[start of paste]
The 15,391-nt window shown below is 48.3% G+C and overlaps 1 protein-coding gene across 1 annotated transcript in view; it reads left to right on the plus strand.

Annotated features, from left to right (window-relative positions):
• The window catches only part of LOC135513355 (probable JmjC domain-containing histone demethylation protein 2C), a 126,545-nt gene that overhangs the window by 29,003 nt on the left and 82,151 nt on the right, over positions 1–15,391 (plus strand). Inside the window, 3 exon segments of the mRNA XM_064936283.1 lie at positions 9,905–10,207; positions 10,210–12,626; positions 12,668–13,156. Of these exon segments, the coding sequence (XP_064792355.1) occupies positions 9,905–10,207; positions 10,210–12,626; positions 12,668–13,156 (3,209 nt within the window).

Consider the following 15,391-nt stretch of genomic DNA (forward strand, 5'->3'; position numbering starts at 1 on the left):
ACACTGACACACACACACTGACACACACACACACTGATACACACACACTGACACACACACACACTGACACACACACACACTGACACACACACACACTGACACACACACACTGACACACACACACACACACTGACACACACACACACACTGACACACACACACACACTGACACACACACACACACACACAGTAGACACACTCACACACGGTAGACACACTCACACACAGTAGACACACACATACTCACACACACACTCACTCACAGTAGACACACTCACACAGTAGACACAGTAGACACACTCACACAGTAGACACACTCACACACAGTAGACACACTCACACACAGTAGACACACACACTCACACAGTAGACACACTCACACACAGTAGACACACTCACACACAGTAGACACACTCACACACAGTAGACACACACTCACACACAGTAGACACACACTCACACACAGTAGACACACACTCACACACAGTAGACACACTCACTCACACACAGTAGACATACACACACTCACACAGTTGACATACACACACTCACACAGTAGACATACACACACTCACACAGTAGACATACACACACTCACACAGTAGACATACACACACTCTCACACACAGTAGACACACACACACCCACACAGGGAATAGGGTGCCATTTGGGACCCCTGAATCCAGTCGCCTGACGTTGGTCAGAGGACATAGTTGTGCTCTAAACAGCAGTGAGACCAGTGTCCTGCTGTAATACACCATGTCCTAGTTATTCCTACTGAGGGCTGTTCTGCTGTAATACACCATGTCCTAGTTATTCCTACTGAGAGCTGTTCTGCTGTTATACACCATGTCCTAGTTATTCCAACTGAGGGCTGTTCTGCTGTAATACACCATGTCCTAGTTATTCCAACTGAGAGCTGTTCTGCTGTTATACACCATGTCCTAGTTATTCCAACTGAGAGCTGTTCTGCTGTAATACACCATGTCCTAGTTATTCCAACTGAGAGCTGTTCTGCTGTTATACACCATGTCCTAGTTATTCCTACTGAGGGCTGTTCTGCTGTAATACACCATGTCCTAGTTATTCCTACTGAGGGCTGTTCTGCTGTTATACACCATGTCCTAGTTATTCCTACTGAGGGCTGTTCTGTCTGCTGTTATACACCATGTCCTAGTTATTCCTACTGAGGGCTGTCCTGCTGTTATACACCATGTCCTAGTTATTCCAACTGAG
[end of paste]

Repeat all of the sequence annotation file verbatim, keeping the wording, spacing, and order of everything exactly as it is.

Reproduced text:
The 15,391-nt window shown below is 48.3% G+C and overlaps 1 protein-coding gene across 1 annotated transcript in view; it reads left to right on the plus strand.

Annotated features, from left to right (window-relative positions):
• The window catches only part of LOC135513355 (probable JmjC domain-containing histone demethylation protein 2C), a 126,545-nt gene that overhangs the window by 29,003 nt on the left and 82,151 nt on the right, over positions 1–15,391 (plus strand). Inside the window, 3 exon segments of the mRNA XM_064936283.1 lie at positions 9,905–10,207; positions 10,210–12,626; positions 12,668–13,156. Of these exon segments, the coding sequence (XP_064792355.1) occupies positions 9,905–10,207; positions 10,210–12,626; positions 12,668–13,156 (3,209 nt within the window).

Consider the following 15,391-nt stretch of genomic DNA (forward strand, 5'->3'; position numbering starts at 1 on the left):
ACACTGACACACACACACTGACACACACACACACTGATACACACACACTGACACACACACACACTGACACACACACACACTGACACACACACACACTGACACACACACACTGACACACACACACACACACTGACACACACACACACACTGACACACACACACACACTGACACACACACACACACACACAGTAGACACACTCACACACGGTAGACACACTCACACACAGTAGACACACACATACTCACACACACACTCACTCACAGTAGACACACTCACACAGTAGACACAGTAGACACACTCACACAGTAGACACACTCACACACAGTAGACACACTCACACACAGTAGACACACACACTCACACAGTAGACACACTCACACACAGTAGACACACTCACACACAGTAGACACACTCACACACAGTAGACACACACTCACACACAGTAGACACACACTCACACACAGTAGACACACACTCACACACAGTAGACACACTCACTCACACACAGTAGACATACACACACTCACACAGTTGACATACACACACTCACACAGTAGACATACACACACTCACACAGTAGACATACACACACTCACACAGTAGACATACACACACTCTCACACACAGTAGACACACACACACCCACACAGGGAATAGGGTGCCATTTGGGACCCCTGAATCCAGTCGCCTGACGTTGGTCAGAGGACATAGTTGTGCTCTAAACAGCAGTGAGACCAGTGTCCTGCTGTAATACACCATGTCCTAGTTATTCCTACTGAGGGCTGTTCTGCTGTAATACACCATGTCCTAGTTATTCCTACTGAGAGCTGTTCTGCTGTTATACACCATGTCCTAGTTATTCCAACTGAGGGCTGTTCTGCTGTAATACACCATGTCCTAGTTATTCCAACTGAGAGCTGTTCTGCTGTTATACACCATGTCCTAGTTATTCCAACTGAGAGCTGTTCTGCTGTAATACACCATGTCCTAGTTATTCCAACTGAGAGCTGTTCTGCTGTTATACACCATGTCCTAGTTATTCCTACTGAGGGCTGTTCTGCTGTAATACACCATGTCCTAGTTATTCCTACTGAGGGCTGTTCTGCTGTTATACACCATGTCCTAGTTATTCCTACTGAGGGCTGTTCTGTCTGCTGTTATACACCATGTCCTAGTTATTCCTACTGAGGGCTGTCCTGCTGTTATACACCATGTCCTAGTTATTCCAACTGAG